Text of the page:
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Zadzooks: Barbarian Hulk action figure review (Diamond Select Toys)
Question of the Day
Since 2002, Diamond Select Toys has brought legendary super heroes and villains to three-dimensional life through its Marvel Select line of collectible action figures.
Averaging 7 inches tall with impressive sculpting detail and articulation, just some of its latest group of plastic pop art stars includes Avengers enemy Ultron, X-Men’s Storm, Flash Thompson as Venom (a Disney Store exclusive), and a famed Green Goliath named Barbarian Hulk, inspired by artist Marc Silvestri’s work on the Incredible Hulk comic book series.
Figure profile (paraphrased from the box): While the public believes the Hulk to be a savage monster, he has only ever sought freedom — freedom from fighting, freedom from being hunted, and freedom from his alter ego, the scientist Bruce Banner.
His wish came true when Doctor Doom agreed to perform the procedure that would separate them into two bodies, each with their own mind.
The Hulk sought peace among the Moloids, in Subterranea, but Banner did not see his freedom as a blessing and desperately sought to re-create the Hulk process.
Accessories: Towering at nearly 10 inches tall, this green-skinned, muscle-bulging, bearded brute comes simply dressed in a rubber loincloth and offers 16 points of articulation. Hulk gets a removable necklace of animal skulls that helps highlight his scowl and disheveled, almost dreadlock-styled hairdo sitting atop his noggin.
Read all about it: Marvel Entertainment’s 2011 reboot of the Incredible Hulk monthly comic book series featured the writing of Jason Aaron and incredible illustrations by legend Marc Silvestri (Mr. Silvestri drew the first three issues). Look for the first volume of the series in trade paperback ($24.99) that collects the initial seven issues and features plenty of Barbarian Hulk in action.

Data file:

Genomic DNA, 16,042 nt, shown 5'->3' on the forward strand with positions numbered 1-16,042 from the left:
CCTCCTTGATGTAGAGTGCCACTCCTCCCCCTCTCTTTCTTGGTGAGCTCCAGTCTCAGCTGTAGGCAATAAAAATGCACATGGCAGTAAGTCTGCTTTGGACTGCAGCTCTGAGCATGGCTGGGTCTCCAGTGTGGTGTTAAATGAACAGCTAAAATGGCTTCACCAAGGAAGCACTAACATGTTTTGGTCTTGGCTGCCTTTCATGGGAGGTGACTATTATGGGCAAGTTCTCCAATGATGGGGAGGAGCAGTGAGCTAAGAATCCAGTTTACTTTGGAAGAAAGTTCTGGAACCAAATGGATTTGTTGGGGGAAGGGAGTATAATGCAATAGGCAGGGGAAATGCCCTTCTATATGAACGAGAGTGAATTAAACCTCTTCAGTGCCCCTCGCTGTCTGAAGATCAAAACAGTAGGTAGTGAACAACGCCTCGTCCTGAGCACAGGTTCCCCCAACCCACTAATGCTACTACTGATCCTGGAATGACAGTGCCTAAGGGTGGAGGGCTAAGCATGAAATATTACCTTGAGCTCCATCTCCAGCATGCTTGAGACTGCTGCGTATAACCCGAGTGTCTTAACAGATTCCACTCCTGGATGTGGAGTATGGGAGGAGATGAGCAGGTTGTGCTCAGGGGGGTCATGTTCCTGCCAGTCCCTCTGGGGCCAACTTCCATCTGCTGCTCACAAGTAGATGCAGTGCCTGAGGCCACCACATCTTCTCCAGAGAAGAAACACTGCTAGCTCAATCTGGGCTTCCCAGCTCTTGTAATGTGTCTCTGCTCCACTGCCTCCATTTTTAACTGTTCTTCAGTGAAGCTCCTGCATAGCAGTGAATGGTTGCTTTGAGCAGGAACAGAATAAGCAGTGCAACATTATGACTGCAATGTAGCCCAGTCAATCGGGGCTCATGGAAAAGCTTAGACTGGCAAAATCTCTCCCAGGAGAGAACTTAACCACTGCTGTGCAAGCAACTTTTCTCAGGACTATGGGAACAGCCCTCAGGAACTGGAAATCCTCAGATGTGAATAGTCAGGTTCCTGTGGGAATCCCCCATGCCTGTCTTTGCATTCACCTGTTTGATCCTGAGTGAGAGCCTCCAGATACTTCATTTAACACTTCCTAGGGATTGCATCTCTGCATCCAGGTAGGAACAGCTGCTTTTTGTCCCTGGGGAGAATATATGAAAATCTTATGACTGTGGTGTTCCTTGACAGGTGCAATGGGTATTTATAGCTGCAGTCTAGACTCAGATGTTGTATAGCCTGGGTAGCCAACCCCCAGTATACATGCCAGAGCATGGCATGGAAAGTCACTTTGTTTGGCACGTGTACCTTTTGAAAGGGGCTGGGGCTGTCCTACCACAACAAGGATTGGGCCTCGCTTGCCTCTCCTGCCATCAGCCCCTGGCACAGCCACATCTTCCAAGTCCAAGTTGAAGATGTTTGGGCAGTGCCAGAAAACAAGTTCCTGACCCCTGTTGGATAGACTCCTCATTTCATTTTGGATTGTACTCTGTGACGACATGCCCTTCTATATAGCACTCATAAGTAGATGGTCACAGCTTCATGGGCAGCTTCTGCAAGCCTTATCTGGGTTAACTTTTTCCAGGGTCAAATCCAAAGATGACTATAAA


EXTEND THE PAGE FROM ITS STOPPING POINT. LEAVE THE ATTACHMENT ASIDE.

What’s it worth: Sculptor Jean St. Jean really outdoes himself with this effort on Barbarian Hulk. The musculature detail, popping veins throughout and faithful adaptation of Mr. Silvestri’s vision are perfect. With an edgy, brushed paint job, it makes Hulk look like a comic book illustration come to life.
By the way, I’ve seen many an impressive action figure take on Bruce Banner’s alter ego over the last decade, including the Marvel Select Ultimate Hulk from 2008, Toy Biz’ Marvel Legends Hulk from 2002, Marvel Select Zombie Hulk from 2007 and, maybe my favorite, the Toy Biz’ Stretch n’ Roar Hulk from 2003.
However, this big guy from Diamond Select Toys outshines them all.
© Copyright 2013 The Washington Times, LLC. Click here for reprint permission.
About the Author
A graduate of Northwestern University with a degree in communications, Joseph Szadkowski has written about popular culture for The Washington Times for the past 17 years. He covers video games, comic books, new media and technology.
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